As the dawn began to make its presence felt, the remainder of us gathered in the Saloon to review the highlights of the night. We had all become calmer and wiser. Norm fell quiet for a few minutes, and then started to look at me. Suddenly it struck him what a hopeless fool I had been. He immediately charged and pushed my head into the sink as if he intended to push me down the drain. My legs were up in the air as I lay helpless under this well-justified onslaught. Exhaustion finally caused him to stop and I quietly eased myself up, glad that I had got off lightly. We never went to bed; we just stayed around like drug addicts meditating between fixes. The skipper appeared, correctly clothed and in his right mind, at about 10 a.m. The depredations of the past sixteen hours had left him with a pink complexion, bloodshot eyes, and a guilty look as he tried to calculate who had seen him at the dance. 'Pat, will you please row me across to the jetty? I have to go ashore', he asked. Pat obliged and put him onto a ladder up which he could climb to the deck of the jetty. The one thing the skipper hoped was that he would not be recognised by any officer of any service who had seen him the night before. The counter of a small American ship overhung the ladder until he was halfway and came within sight of the commanding officer leaning over the rail. As soon as the officer saw him he said, 'Ah! The Bad Man from the Bowling Green!' The skipper nearly fell back into the dinghy, but retained just enough poise to carry on. The crew had great hopes for a democratic future, and for a few days it looked as though it were possible.
As we entered Cairns, bad weather closed in and remained for a week as a cyclone passed over us. We were prevented from leaving our last Australian port from day to day as swirling mists engulfed the town. We also heard that HMAS Metefeli, a ship about twice our size, had been lost with all hands. Occasionally we had mistakenly received letters destined for the Metefeli, so that we shared a mutual comradeship because of our related itineraries; it made her loss a very personal one for us, although we had never seen either her or her crew.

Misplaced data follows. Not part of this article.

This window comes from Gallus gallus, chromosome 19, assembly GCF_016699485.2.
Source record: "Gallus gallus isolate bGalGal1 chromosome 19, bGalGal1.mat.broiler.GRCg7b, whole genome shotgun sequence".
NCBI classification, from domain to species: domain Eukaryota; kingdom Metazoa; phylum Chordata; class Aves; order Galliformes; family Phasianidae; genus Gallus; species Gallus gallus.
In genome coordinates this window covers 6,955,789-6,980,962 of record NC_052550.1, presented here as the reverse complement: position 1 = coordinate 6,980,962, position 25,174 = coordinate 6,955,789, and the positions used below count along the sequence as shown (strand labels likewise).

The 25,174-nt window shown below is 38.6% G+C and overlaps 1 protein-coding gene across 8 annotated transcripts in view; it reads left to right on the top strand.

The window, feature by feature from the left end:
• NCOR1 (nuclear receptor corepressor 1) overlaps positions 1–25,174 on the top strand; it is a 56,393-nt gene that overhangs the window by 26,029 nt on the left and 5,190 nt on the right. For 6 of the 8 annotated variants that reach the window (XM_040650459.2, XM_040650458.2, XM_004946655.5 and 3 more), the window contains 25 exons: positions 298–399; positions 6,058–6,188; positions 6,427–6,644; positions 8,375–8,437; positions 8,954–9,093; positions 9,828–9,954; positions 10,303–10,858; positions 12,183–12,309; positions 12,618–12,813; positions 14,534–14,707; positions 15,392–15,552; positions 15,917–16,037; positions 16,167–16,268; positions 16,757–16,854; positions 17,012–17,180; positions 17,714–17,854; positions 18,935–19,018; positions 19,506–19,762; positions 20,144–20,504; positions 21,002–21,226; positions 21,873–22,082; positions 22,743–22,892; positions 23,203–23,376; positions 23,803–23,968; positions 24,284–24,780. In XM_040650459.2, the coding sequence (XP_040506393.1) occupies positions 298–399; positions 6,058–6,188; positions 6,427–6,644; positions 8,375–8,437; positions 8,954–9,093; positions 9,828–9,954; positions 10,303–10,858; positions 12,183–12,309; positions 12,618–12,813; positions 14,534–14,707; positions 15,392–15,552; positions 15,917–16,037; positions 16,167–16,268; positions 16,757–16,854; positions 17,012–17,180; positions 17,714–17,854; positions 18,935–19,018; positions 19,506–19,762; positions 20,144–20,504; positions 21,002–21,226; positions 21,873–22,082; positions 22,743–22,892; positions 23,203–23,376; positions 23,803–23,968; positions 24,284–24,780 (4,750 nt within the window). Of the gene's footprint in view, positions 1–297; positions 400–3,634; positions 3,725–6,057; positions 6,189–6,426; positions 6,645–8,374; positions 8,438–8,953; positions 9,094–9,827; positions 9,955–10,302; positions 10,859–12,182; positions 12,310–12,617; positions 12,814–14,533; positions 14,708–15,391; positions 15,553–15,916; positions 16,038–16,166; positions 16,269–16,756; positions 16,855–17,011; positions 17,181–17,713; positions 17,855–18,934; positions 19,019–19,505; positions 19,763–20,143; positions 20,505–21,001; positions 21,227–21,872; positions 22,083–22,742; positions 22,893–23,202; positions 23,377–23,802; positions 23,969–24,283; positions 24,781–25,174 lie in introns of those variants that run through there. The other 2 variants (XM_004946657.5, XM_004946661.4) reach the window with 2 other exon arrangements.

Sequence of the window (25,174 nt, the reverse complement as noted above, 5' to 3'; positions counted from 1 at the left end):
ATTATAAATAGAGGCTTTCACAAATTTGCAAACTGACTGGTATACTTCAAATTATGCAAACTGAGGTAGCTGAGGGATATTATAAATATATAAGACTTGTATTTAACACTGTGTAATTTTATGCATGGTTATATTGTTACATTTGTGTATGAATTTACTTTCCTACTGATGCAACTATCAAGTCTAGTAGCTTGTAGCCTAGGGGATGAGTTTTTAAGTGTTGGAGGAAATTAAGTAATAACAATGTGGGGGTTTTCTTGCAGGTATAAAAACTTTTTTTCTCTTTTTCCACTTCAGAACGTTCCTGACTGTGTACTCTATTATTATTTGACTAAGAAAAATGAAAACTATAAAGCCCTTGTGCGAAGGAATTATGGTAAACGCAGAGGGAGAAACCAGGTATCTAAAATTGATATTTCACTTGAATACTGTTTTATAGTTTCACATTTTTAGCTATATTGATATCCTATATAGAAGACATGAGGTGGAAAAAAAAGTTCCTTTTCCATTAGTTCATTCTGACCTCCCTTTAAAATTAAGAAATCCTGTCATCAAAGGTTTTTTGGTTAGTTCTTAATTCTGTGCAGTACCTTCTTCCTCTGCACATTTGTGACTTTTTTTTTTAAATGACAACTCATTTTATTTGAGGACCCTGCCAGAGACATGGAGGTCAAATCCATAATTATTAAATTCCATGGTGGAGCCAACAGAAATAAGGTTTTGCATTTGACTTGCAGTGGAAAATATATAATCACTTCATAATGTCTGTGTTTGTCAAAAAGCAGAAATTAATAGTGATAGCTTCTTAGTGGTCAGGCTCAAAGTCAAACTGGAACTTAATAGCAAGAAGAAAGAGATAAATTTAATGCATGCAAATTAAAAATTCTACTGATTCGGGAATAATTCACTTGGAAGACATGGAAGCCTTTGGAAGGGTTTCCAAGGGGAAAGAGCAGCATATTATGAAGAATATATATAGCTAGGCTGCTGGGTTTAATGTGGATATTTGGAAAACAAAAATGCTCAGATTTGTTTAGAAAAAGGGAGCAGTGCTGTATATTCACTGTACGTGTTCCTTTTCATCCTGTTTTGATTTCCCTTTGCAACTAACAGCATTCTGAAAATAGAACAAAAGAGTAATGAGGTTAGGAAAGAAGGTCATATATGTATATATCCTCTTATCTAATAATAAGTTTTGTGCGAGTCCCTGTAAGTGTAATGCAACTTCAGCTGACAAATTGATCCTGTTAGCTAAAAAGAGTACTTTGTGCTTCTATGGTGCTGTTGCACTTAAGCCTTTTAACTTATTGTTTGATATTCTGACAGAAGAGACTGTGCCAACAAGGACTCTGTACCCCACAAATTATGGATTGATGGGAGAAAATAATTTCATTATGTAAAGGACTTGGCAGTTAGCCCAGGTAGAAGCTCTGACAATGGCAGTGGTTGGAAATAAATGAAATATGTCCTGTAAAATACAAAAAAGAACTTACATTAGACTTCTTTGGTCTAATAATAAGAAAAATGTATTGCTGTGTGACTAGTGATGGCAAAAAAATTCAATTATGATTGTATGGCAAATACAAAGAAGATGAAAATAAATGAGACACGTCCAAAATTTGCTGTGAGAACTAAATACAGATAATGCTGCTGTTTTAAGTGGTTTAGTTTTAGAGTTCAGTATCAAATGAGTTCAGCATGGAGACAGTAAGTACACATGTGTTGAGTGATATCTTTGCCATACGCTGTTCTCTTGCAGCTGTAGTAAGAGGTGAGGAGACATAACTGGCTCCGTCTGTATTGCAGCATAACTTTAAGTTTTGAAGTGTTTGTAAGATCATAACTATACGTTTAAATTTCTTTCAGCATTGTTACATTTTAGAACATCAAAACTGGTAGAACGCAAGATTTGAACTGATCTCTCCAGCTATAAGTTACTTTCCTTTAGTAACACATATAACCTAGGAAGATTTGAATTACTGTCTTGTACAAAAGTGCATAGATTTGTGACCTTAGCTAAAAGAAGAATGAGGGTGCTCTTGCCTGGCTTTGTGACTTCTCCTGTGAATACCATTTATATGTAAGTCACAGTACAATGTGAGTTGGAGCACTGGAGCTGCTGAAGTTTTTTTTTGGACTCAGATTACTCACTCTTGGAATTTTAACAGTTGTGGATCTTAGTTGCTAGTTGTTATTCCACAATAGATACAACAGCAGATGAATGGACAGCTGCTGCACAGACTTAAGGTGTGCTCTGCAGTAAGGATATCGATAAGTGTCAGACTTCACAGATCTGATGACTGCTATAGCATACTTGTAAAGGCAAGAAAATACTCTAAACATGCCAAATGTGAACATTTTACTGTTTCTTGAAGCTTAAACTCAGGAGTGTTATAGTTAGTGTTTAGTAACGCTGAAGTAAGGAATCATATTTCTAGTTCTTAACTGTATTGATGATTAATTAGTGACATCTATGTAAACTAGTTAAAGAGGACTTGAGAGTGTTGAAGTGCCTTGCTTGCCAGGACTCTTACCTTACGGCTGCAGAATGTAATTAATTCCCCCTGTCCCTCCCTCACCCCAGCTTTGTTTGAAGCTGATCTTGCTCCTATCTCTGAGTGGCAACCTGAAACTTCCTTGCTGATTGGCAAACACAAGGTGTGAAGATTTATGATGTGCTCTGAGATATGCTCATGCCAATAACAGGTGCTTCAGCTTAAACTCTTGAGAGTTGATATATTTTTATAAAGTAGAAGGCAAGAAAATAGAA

Just before we left Cairns, a leading seaman was drafted on board, consigned for our destination in Milne Bay, and we were also given orders to tow some landing barges out to the Flinders Reef to refloat a ship that had gone aground. The seas were still rough when we set out before daylight. We had all been indulging at the canteen the night before, and I found my stomach at war with itself as I watched our tows almost standing on their ends in the seaway. When the skipper signalled the shore base to report progress, finishing with the phrase 'All ships comfortable', I felt it was the most erroneous statement of the month. We slipped our tows as we approached the ground ship and set off across the Arafura Sea direct for Milne Bay. Our draftee had spent a lot of time at sea on naval ships that were much larger than we were. His introduction to real 'sea time' revealed weaknesses he never knew he had. We dipped the rail every roll the whole way across, and he just lay in the wheelhouse groaning helplessly with seasickness. The only sustenance he could stomach for four days was the special Kai I made, usually to be consumed during the change of the night watches. It consisted of equal parts of cocoa, sugar, and unsweetened condensed milk and was of the consistency of heated honey. It fell into the mugs in large globules rather than as a fluid. When our passenger sipped this nectar, he intoned 'Good Kai, Knoxie' between sips, and kept on after he had finished it and was sinking back into a coma. The sea was dotted with tree trunks, coconuts, and other remains of the fury of the cyclone. On the fourth day we made landfall, which is the thrill every navigator has experienced since time began, no matter how often he does it.